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From Remy Maucherat <>
Subject Re: Proposal - Comet changes
Date Fri, 08 Sep 2006 10:13:31 GMT
Filip Hanik - Dev Lists wrote:
>> No, I don't see how filters can work. It is possible that some filters 
>> which would be wrapping the request would be ok, but most likely they 
>> would do something when the call returns (and finish what they had to 
>> do), so any attempt to use the wrapped objects would fail later on.
> The same developer that does the comet servlet sets up the mapping for 
> the filter, so I don't see a need to have to protect against this scenario.

This is not practical.

>>> 4. For interception, I think the existing valves and filters 
>>> could/should remain untouched. Interception will/should only be done 
>>> at the activation of the request
>>>   Sequential event method (such as READ) would not go through the 
>>> interceptors, just like it is today. This is essential as we can have 
>>> filters/valves that modify both incoming and outgoing content.
>> Actually, I would like to have a new type of filters (both for the 
>> container side and the application side), because things like setting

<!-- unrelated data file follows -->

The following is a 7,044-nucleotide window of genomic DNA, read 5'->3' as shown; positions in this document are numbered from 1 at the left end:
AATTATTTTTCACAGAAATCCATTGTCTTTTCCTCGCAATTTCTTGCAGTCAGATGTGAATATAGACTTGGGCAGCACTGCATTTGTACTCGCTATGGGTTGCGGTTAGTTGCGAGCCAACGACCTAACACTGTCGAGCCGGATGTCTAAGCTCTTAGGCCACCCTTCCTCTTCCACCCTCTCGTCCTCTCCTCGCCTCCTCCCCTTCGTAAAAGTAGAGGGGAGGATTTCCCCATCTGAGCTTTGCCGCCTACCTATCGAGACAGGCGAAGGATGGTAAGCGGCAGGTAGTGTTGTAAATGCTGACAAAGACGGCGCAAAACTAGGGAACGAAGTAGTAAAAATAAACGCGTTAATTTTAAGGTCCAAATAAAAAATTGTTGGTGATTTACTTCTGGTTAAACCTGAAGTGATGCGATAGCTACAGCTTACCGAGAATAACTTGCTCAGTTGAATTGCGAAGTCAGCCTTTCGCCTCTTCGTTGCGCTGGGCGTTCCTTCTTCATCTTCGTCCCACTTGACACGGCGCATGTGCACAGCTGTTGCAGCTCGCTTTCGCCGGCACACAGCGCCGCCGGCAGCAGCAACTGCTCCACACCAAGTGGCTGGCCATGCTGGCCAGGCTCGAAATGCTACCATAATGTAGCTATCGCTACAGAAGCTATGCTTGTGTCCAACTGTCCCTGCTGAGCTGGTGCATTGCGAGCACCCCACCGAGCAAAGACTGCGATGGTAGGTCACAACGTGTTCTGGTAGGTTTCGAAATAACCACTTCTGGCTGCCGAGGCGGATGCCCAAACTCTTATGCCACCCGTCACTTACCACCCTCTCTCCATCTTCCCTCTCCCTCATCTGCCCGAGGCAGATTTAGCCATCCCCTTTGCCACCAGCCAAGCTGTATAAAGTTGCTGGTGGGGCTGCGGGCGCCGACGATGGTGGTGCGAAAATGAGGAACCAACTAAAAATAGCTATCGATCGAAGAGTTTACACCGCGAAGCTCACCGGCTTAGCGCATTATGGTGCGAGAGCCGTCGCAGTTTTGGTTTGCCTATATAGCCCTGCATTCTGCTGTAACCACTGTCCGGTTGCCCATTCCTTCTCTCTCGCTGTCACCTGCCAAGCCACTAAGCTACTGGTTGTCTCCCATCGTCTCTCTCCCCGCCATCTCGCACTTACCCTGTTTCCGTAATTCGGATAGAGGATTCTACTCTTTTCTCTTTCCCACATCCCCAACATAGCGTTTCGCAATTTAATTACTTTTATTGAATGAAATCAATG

>> up the security contexts, etc, are still likely going to be needed. 
>> This would be something simpler than valves/filters, with no mapping 
>> (since most likely, a single servlet is all that's needed to handle 
>> all the Comet traffic of an application).
>> The filter would have a filterEvent method, and the difference between 
>> the application side and the container side is that the first gets the 
>> facades, and the second the Request and Response objects (which allow 
>> access to everything). Each request should be un/wrapping as a regular 
>> filter on each invocation (of course, the wrappers can be stored in a 
>> request attribute).
> I see this as a duplicate effort, trying to recreate something that 
> already exist, here are the cons
> 1. The developers would have to learn something new, tomcat specific to 
> achieve the same thing that they could have done using filters
> 2. They would work the same way as filters, then why not use filters
> 3. They run into the same risk as you described above, ie, invalidating 
> an object at request end, can happen here as well
> 4. Assuming that there would be only *one* comet servlet per application 
> is not a safe assumption, I would never code it that way.
> 5. You lose the mapping feature, this is extremely useful, and could 
> prove to be very useful for comet servlets as well
> 6. Everyone already knows how a filter works, and they are implementing 
> a servlet, makes sense to just piggy back this functionality.